Welcome friends - I'm posting published articles and sundry items as time allows. Most subjects pertain to conservation, photo trekking and tourism in borderlands Arizona, USA. More of my articles can be seen on my publisher's website

Saturday, July 2, 2011

Article: "Photo Composition: Positioning Yourself"

(Published December 2007 in Murray Bolesta's "The Borderlands Photographer" in Tubac Villager.)

As this column has begun to explore, borderlands Arizona is chock-full of photo opportunities that, if political, would make a presidential candidate blush (almost).

The critters and plants around the home are close-in targets for the camera hound, and local watery places, though scarce, can provide even greater access to colorful natural prey for capture by the camera lens.

These are dove eggs in a nest built on top of the stump of a dead 
saguaro. I snapped this photo in the Ironwood Forest National 
Monument, northwest of Tucson. Seeing the mother fly away as I
approached, I could guess that a nest might be there. It was
up high at about my chin height, and by raising my camera
above my head, I took a picture of the scene with a nice perspective.
 I then rapidly departed, allowing the mom to return.
Going near or far, the position in which you put yourself – your body, if I may, can be equally important to creating a photograph that stands out from the rest. Moreover, positioning the camera away from your face can often lead to a much better shot as well.

Away from your face, you say? Yes, many photographers, no matter how much of a beginner they may be, learn that holding a camera (or cell phone camera) up over your head when you’re in the middle of a crowd can mean an unobstructed shot of that sports play or of the celebrity walking by.

A good example of variations in a photo 
made possible by subtle body movements, 
either vertical or horizontal, is in this panel 
of five pictures of the same 
Rufous-crowned sparrow perched on a 
cholla. I took these pictures with a telephoto 
lens near Amado in the Cerro Colorado 
Mountains, and I changed my position 
only a foot or so in any direction. 
Yes, the bird cooperated by staying in one place!
The borderlands photographer will learn that critter shots will often be best when taken at eye-level of the critter. So, whether it’s a Gila monster or a Gila woodpecker, it pays to adjust your height, if possible, to be on the same level as the critter.

So, when talking about reptiles, for example, this means that you must get down and dirty to get a dramatic shot, instead of the more common angle from the normal human standing position.

This normal human standing position is often the bane of the good photograph. A little physical discomfort may be required; in fact, professional photographers learn quickly that being self-conscious about their physical position is not a good career move. If that lizard or snake (providing you’re not too close) is on the ground ahead of you or on a rock, then getting down on your knees is often required.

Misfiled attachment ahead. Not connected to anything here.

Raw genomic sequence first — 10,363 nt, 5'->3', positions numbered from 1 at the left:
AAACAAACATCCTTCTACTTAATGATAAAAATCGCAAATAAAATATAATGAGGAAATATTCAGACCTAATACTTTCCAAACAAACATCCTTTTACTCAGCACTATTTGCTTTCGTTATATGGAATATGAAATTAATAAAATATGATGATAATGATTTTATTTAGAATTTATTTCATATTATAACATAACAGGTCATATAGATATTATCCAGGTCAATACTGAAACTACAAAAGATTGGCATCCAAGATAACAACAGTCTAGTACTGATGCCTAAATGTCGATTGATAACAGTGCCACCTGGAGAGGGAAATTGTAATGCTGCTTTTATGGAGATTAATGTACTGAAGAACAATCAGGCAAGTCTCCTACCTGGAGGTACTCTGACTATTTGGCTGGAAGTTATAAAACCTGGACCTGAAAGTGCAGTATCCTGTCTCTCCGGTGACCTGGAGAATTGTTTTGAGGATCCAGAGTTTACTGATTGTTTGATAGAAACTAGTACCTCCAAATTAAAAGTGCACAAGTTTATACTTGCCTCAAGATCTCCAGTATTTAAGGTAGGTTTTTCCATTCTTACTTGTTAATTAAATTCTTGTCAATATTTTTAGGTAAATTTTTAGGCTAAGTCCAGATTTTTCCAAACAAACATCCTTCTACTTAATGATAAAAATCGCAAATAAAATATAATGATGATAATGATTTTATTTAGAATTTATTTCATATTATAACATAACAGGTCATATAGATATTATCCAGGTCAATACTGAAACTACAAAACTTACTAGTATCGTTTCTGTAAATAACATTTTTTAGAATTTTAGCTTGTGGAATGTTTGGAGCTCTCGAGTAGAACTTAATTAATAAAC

This is one reason always to wear long pants when photo-trekking in borderlands Arizona. The overall reason to do this, to paraphrase John Wayne, is that when you head outdoors, everything in this country either sticks you, stings you, or bites you.

But getting on your knees is actually not low enough, sometimes. A truly ground-level shot of a low-flying or low-hanging critter may require you to put that camera right down on or near the ground, without you looking through the eyepiece.

Many shots, such as the one of the sports play I mentioned earlier, will require you to just guess at the angle, and then press that shutter button many, many times. This is one beauty of digital photography these days, allowing you to take dozens of shots, many of which will be bad, and then just review the screen and erase the worst ones. If the shot turns out clear but the horizon is slanted, you can always crop it later on a computer.

This dragonfly had perched himself on the end of some tree twigs in
Madera Canyon. The first photo has a cluttered hillside background. 
By bending down a bit and aiming upward, I was able to capture the same 
subject with a clean background of sky which helps the viewer focus 
on the critter, achieving a more striking result.
The same ground-level lens-pointing guesswork applies to any other angular situation, including seeing around corners and taking a high-level shot downward (such as in this article’s bird nest picture). In fact, for those of us getting older, holding the camera away from your face sometimes prevents some hard physical bending which can be arduous at extreme angles.

Even subtle movements of your position can improve results dramatically, especially if you keep in mind the background of your picture. This article’s dragonfly picture changes significantly by forgetting human-height during composition, and moving the camera just a foot or so downward and aiming upward.

Composing an image usually starts with finding a subject, but you should always keep in mind the background of your picture too. If you’re lucky, as with this article’s bird pictures, some backgrounds offer a multitude of options. Experiment by moving yourself up or down, or sideways just a bit, and you’ll see the difference it can make.

No comments:

Post a Comment